"Escape room" trend reaches Ann Arbor with civic engagement twist

The owners of a new Pittsfield Township "escape room" hope their venture not only entertains visitors but also gets them exploring their own communities after they've puzzled their way out.
 
Guests at Decode Detroit pay for the challenge of being "locked" in a room with the "adolescent artificial intelligence" Minerva, which they must then outwit in order to "escape." Escape rooms have been popular in major cities like New York, Los Angeles, and Chicago for several years now and have more recently made their way to Detroit. They've caught on for both entertainment and employee team-building purposes.
 
With his parents' help, Patton Doyle founded Decode Detroit earlier this year and opened its first location last month. The 25-year-old Ann Arbor native spent the last several years studying transportation at the Massachusetts Institute of Technology. That's where he and his roommate developed the technological thriller storyline that drives Decode Detroit.
 
Doyle and his team started scouting locations last spring. Doyle settled on launching in the Detroit area in part because of the Regional Transit Authority of Southeast Michigan's (RTA) proposed regional transit master plan, which Doyle hopes will yield new job opportunities in his field if voters approve it next week.
 
But as he got familiar with Detroit, he saw another opportunity to help guide people through its disconnected developments.
 
"The goal in the short term was to open this escape room and see if we could make a go of it," Doyle says. "Then we started thinking about how you could use this same sort of puzzle, goal-oriented story, or adventure to do some real good with it."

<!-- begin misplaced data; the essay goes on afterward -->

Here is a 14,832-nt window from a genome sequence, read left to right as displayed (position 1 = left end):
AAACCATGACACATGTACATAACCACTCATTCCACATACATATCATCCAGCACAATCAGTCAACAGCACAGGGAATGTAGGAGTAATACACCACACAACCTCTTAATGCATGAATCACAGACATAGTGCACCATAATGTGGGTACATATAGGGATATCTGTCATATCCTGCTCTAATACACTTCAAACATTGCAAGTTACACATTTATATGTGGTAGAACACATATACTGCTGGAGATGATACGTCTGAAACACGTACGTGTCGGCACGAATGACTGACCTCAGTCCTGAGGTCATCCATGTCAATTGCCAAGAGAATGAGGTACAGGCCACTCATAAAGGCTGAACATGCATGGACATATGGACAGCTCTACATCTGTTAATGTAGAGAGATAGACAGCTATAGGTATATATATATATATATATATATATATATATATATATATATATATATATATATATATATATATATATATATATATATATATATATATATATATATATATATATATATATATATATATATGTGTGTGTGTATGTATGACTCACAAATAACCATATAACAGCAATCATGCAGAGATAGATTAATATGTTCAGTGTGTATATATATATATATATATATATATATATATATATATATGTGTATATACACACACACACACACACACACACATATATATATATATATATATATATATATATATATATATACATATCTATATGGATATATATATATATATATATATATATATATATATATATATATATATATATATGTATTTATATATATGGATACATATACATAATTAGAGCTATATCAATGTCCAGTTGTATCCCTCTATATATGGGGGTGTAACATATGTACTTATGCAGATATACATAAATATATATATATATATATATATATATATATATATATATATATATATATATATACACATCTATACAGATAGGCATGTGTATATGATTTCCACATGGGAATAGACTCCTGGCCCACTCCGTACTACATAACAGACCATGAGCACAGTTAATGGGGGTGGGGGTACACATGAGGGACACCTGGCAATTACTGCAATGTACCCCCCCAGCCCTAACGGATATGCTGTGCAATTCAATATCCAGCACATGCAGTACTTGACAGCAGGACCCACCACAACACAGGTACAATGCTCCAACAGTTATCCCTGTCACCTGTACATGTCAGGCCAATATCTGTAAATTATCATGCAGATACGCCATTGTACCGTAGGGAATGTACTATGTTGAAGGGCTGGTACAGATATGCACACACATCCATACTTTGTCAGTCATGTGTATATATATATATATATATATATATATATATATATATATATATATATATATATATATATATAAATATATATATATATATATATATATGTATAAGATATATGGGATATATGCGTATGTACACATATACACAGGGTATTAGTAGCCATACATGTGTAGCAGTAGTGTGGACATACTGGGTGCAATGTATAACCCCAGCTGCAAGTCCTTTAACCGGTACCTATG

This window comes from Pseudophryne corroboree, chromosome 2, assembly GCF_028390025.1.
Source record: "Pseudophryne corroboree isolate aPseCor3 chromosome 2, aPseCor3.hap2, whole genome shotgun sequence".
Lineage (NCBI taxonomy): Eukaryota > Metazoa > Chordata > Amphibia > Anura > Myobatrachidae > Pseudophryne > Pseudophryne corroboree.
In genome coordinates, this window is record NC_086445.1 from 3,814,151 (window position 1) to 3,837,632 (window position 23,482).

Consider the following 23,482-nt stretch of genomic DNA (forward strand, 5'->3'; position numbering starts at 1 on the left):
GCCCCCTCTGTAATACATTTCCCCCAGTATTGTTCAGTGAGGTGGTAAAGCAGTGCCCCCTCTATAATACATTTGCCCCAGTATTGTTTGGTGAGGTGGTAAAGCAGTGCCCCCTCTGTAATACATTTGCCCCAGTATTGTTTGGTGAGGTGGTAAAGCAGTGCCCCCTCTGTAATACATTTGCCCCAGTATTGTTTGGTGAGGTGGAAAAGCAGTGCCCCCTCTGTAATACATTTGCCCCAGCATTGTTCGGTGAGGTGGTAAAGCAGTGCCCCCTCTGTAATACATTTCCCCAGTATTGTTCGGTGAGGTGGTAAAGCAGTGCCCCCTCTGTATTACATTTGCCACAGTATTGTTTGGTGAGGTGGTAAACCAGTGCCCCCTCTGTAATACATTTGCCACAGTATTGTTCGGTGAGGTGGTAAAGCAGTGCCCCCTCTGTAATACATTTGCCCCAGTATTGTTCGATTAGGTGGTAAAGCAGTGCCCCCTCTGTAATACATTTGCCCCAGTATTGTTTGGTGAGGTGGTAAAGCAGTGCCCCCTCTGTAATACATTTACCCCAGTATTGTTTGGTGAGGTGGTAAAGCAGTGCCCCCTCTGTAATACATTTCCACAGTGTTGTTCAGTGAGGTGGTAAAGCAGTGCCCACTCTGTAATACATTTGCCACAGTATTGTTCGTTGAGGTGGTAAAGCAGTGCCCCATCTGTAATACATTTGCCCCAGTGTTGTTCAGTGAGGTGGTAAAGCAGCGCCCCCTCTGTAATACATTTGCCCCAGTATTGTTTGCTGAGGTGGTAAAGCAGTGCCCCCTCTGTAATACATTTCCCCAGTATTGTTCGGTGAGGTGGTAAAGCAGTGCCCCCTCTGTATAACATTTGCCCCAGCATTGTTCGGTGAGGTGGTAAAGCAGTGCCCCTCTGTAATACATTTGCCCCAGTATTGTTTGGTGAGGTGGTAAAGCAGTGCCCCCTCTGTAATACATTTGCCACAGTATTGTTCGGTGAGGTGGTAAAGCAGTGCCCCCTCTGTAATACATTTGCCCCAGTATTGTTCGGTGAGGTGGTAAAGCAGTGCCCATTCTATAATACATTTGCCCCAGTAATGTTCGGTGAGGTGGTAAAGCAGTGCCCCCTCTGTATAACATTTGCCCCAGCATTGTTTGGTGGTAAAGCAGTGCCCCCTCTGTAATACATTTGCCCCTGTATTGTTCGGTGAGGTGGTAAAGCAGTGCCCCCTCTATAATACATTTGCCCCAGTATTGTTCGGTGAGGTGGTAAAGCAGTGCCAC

The idea is for players to continue the game after "escaping" by visiting stations around Ann Arbor for a sort of scavenger hunt of additional puzzles that will lead them to the game's final conclusion.
 
Details for this part of the plan are still being worked out, but Doyle envisions partnering with local businesses as a means of cross-promotion. He hopes that approach will benefit all parties and be fun for players as they learn more about their community.
 
Other cities could eventually be included in the scavenger hunt beyond the walls of Decode Detroit. While plans to buy or lease space in Detroit have temporarily stalled, a second Detroit location is still being pursued as well.

Eric Gallippo is an Ypsilanti-based freelance writer.

Photos courtesy of Decode Detroit.
 
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